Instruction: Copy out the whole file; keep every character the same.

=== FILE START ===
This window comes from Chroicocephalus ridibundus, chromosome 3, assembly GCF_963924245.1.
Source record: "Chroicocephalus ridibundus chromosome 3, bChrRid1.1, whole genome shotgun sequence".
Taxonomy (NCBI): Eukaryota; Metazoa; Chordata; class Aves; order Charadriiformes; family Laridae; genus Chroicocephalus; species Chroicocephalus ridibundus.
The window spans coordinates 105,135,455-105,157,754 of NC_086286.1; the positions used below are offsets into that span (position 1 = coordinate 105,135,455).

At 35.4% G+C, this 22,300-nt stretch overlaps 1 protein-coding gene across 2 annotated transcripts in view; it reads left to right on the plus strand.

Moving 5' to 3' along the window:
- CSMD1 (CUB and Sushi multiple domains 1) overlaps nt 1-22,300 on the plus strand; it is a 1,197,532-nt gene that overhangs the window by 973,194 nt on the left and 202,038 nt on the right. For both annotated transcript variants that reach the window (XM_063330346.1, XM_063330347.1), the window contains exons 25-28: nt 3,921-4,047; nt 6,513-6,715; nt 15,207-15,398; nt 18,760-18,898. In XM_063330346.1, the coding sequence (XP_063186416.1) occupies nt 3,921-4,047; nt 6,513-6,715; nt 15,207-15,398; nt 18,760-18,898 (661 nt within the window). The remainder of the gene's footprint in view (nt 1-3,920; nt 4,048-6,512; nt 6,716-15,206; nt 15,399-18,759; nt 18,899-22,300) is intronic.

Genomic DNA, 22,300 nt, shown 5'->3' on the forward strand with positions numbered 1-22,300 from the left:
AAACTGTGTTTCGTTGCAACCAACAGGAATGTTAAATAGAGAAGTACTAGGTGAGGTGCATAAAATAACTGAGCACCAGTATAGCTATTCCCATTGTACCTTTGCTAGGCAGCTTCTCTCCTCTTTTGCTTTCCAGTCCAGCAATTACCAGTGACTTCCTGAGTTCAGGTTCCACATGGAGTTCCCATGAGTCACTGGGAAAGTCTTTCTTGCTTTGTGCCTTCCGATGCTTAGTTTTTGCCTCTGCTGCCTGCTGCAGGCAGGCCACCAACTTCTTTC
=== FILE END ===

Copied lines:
This window comes from Chroicocephalus ridibundus, chromosome 3, assembly GCF_963924245.1.
Source record: "Chroicocephalus ridibundus chromosome 3, bChrRid1.1, whole genome shotgun sequence".
Taxonomy (NCBI): Eukaryota; Metazoa; Chordata; class Aves; order Charadriiformes; family Laridae; genus Chroicocephalus; species Chroicocephalus ridibundus.
The window spans coordinates 105,135,455-105,157,754 of NC_086286.1; the positions used below are offsets into that span (position 1 = coordinate 105,135,455).

At 35.4% G+C, this 22,300-nt stretch overlaps 1 protein-coding gene across 2 annotated transcripts in view; it reads left to right on the plus strand.

Moving 5' to 3' along the window:
- CSMD1 (CUB and Sushi multiple domains 1) overlaps nt 1-22,300 on the plus strand; it is a 1,197,532-nt gene that overhangs the window by 973,194 nt on the left and 202,038 nt on the right. For both annotated transcript variants that reach the window (XM_063330346.1, XM_063330347.1), the window contains exons 25-28: nt 3,921-4,047; nt 6,513-6,715; nt 15,207-15,398; nt 18,760-18,898. In XM_063330346.1, the coding sequence (XP_063186416.1) occupies nt 3,921-4,047; nt 6,513-6,715; nt 15,207-15,398; nt 18,760-18,898 (661 nt within the window). The remainder of the gene's footprint in view (nt 1-3,920; nt 4,048-6,512; nt 6,716-15,206; nt 15,399-18,759; nt 18,899-22,300) is intronic.

Genomic DNA, 22,300 nt, shown 5'->3' on the forward strand with positions numbered 1-22,300 from the left:
AAACTGTGTTTCGTTGCAACCAACAGGAATGTTAAATAGAGAAGTACTAGGTGAGGTGCATAAAATAACTGAGCACCAGTATAGCTATTCCCATTGTACCTTTGCTAGGCAGCTTCTCTCCTCTTTTGCTTTCCAGTCCAGCAATTACCAGTGACTTCCTGAGTTCAGGTTCCACATGGAGTTCCCATGAGTCACTGGGAAAGTCTTTCTTGCTTTGTGCCTTCCGATGCTTAGTTTTTGCCTCTGCTGCCTGCTGCAGGCAGGCCACCAACTTCTTTC